by Cathy Brown
THERE’S A TROUBLING FACT you might not be aware of: Americans leave 500 million perfectly good vacation days unused every year. Do your part to help end this plight — don’t waste even a single one of your precious days off sitting at home or (gasp) at work, when you could be spending it in a place like Costa Rica.
But when you come, you don’t have to hit the same spots as everyone else. Here are some roads less traveled in Costa Rica that deserve more attention.
Montezuma used to be nothing more than a tiny fishing village, but those days are long gone. Its beaches now play host to a hippie/boho scene, made up of both locals and foreigners.
The town’s location on the southeastern cusp of the Nicoya Peninsula means finding your way here is half the fun. You can get to Jacó by bus, and from there it’s an hour-long water taxi ride straight to Montezuma beach (the boat actually leaves from Herradura, just north of Jacó). You can also make the two-hour drive from San José to Puntarenas and its ferry terminal, from where you catch the ferry to Paquera. Once in Paquera, drive another hour through Tambor beach, Cobano, and then finally on a gravel road to Montezuma. (Yes, there’s also a pretty cheap 25-minute flight from San Jose to Tambor, but that’s copping out on adventure.)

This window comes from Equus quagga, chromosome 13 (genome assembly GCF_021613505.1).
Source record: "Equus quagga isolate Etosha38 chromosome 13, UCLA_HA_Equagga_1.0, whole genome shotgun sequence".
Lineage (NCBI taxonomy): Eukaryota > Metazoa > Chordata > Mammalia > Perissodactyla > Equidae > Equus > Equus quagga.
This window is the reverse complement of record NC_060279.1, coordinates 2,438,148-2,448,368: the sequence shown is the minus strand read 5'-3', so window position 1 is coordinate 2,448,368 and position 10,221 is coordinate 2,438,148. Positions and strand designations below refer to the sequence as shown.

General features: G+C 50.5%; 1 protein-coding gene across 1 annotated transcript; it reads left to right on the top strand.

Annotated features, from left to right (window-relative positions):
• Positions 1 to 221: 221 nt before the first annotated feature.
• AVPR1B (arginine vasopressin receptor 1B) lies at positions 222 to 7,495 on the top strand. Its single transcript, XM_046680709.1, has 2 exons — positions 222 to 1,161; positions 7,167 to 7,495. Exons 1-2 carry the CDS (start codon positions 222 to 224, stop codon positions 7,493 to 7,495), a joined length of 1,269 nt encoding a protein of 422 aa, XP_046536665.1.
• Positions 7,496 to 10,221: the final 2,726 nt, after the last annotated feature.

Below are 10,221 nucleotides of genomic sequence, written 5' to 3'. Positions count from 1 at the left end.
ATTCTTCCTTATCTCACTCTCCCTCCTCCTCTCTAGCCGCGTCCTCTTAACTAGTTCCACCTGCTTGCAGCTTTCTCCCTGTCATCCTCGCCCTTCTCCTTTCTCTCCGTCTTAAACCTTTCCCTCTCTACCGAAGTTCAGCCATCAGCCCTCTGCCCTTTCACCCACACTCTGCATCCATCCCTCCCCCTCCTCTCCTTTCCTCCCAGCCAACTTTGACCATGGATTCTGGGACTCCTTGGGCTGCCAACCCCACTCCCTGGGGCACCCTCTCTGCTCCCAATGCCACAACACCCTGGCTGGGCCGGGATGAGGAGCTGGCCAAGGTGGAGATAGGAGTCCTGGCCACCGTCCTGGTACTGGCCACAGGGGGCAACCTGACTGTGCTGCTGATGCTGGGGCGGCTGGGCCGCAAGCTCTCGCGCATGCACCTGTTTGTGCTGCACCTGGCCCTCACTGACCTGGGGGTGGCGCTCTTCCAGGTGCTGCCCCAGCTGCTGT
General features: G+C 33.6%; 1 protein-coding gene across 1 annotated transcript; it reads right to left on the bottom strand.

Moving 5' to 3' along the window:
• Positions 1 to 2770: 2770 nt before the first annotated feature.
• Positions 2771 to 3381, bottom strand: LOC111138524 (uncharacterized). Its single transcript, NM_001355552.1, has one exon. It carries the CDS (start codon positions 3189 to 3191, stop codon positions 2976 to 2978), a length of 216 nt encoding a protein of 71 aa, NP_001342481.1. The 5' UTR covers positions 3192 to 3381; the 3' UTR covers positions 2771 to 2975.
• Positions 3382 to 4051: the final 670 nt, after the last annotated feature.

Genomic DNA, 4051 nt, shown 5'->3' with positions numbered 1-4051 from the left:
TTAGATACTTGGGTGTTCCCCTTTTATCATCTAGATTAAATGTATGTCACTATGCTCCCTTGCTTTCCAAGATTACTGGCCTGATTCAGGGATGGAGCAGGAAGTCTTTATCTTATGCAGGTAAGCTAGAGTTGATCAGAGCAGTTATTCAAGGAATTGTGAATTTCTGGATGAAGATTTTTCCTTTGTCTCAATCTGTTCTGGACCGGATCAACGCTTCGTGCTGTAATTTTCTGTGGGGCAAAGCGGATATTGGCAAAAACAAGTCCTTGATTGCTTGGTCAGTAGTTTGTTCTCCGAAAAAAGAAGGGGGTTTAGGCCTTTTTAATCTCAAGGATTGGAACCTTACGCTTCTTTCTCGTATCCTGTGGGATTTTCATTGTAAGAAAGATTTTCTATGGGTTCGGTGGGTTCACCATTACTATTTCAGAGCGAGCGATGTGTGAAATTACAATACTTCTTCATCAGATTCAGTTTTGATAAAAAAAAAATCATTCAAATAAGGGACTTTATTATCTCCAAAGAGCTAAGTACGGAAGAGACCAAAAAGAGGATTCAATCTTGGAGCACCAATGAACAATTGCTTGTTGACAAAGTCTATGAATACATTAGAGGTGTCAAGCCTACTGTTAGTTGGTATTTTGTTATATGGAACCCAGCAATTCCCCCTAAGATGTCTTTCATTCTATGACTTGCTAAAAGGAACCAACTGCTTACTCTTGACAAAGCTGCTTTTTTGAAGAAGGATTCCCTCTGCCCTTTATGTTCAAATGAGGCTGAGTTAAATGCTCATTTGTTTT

Montezuma is bordered by several miles of rugged coastline and puts on some pretty epic nightlife — the fun certainly doesn’t end after you stow your surfboard for the day. Just outside of town there’s a gorgeous 80ft waterfall with excellent swimming holes, and natural hot springs are also nearby. The only problem with Montezuma is coming down from the high long enough to see what else Costa Rica has to offer.
With nearly 1,000 miles of coastline touching two oceans, Costa Rica understandably draws a lot of people looking to take advantage of its beaches and waves. But not everyone heads to Costa Rica to surf. San Gerardo de Dota, for instance, situated in the Savegre River Valley of the Talamanca Cordillera, is all about birdwatching. While its south-central location provides easy access to Los Quetzales National Park, heavy tourism hasn’t quite caught up.
Almost 200 bird species have been identified in the misty forests of this region — including a variety of hummingbirds, woodpeckers, and tanagers — but the indisputable star of the place is the resplendent quetzal, which hangs out in the San Gerardo de Dota area year round.
From luxury villas to simple mountain lodges, most accommodations here offer some pretty Instagram-worthy views of green rolling hills and fruit plantations. And if you wind up in San Gerardo de Dota and aren’t into birds, there’s always trout fishing on the Rio Savegre, tours of the nearby coffee plantation, or trips to Naranjo waterfalls.
Home to Cerro Chirripó, Costa Rica’s highest peak (12,533ft), this national park was pretty much made for hikers and climbers. On a clear day, you can see both the Pacific and the Caribbean from the summit.